My Turn: Social media and our kids’ health

  • KAT ALLEN

Published: 10/13/2021 6:05:53 AM

Last week a Facebook whistleblower testified before a Senate subcommittee, revealing just how much Facebook knows and has known about how their formulas for what they put in front of you and encourage you to click on contributes to the spreading of misinformation, hate-speech, violence-inciting content, and graphically violent content, as well as contributes directly to youth body image issues, eating disorders, anxiety, and depression.

This seems like an important moment to take stock of the alarming changes that we’ve seen in youth mental health locally in recent years.

The Communities That Care Coalition has been working with all of our local public middle and high schools (including Greenfield, Gill-Montague, Mohawk, Pioneer, Frontier, Athol, Orange, Tech, and Four Rivers) to conduct a youth health survey of 8th-, 10th-, and 12th-grade students each year since 2003. This allows us to identify problems (as well as improvements) when they arise.

In 2012, the data began to show a truly substantial increase in symptoms of depression. A closer look showed that this was particularly true among girls and students who identify as gender nonconforming or nonbinary.

Students were more likely to report that sometimes they think that life in not worth it, that at times they think they are no good at all, that all in all they are inclined to think they are a failure, and that they felt depressed or sad most days in the past year. Anxiety levels, too, were at extremely high rates, and overall about one third of our local students were reporting symptoms of anxiety and one third were reporting symptoms of depression, with significant overlap between those two groups, amounting to about ½ of our students experiencing mental health problems. These are devastating numbers.

Incidentally, 2012 was also the year when for the first time most U.S. adults had smartphones. That has only increased, with now more than half of US children owning a smartphone by age 11. The increase in depression and anxiety among local youth also only continued to worsen over the next eight years, and then the isolation, disruption, and fear brought by the pandemic piled insult to injury, eroding mental health far further.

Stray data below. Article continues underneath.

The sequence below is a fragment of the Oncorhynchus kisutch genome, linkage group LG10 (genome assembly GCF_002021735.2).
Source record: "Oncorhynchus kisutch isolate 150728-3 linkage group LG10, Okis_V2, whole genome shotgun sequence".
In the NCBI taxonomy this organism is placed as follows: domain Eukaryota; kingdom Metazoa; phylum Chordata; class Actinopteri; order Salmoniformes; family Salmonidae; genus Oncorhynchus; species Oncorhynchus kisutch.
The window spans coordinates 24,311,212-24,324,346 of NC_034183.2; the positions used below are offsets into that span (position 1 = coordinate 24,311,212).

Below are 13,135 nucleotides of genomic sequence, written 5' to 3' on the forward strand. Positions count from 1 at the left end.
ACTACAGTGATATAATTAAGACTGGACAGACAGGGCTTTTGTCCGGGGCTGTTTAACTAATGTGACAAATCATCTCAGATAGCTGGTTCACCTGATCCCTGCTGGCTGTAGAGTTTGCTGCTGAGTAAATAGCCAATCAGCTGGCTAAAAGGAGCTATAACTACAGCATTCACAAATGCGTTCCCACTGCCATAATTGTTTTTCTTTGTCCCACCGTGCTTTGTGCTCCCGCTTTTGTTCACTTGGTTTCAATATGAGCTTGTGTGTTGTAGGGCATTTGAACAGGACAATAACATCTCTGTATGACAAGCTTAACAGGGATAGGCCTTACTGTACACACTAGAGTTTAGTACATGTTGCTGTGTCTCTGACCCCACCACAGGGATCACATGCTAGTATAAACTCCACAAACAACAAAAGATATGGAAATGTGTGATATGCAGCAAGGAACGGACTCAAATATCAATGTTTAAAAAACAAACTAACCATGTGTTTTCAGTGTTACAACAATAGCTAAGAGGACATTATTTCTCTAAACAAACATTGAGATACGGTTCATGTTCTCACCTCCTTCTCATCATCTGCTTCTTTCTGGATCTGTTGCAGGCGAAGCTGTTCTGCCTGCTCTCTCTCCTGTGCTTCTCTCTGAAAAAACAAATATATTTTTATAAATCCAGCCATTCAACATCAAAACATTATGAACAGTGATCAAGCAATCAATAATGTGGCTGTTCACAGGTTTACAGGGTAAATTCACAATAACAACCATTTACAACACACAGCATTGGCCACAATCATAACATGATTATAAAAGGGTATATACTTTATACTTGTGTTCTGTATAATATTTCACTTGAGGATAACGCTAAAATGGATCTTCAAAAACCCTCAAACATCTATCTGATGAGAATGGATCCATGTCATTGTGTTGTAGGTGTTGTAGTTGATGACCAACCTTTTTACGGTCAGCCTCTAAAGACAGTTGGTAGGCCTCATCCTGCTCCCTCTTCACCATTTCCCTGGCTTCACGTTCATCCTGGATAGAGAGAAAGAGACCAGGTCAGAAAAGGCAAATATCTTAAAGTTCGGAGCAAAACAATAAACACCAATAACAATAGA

In our 2021 Teen Health Survey, 42% of students reported symptoms of depression and 43% reported symptoms of anxiety, with the number far higher among girls, LBGTQ identified students, students of color, and low-income students. The pandemic pushed us all even further into online social interactions, and many social media algorithms continue to knowingly push our kids content that they know erodes self-esteem and happiness.

To be sure, social media is by no means the only thing eroding youth mental health in recent years, even pre-pandemic. The top two things that our local young people say worry and upset them are climate change and social justice issues. This begs the question of what can we do, as a society, to focus ourselves on what kind of a world we want to leave our young people. What kinds of systemic changes can we make to help ease the justifiable and urgent concerns of our youth?

Tools like social media have the power to be drivers of positive change. But in order to do that, we need to require that our social media companies stop putting profit above health and safety. We need to hold them accountable when they choose to sell out our children’s health for their own bottom line. Our young people’s health depends on it.

Kat Allen, MPH, is the Communities That Care Coalition coordinator at the Franklin Regional Council of Governments.




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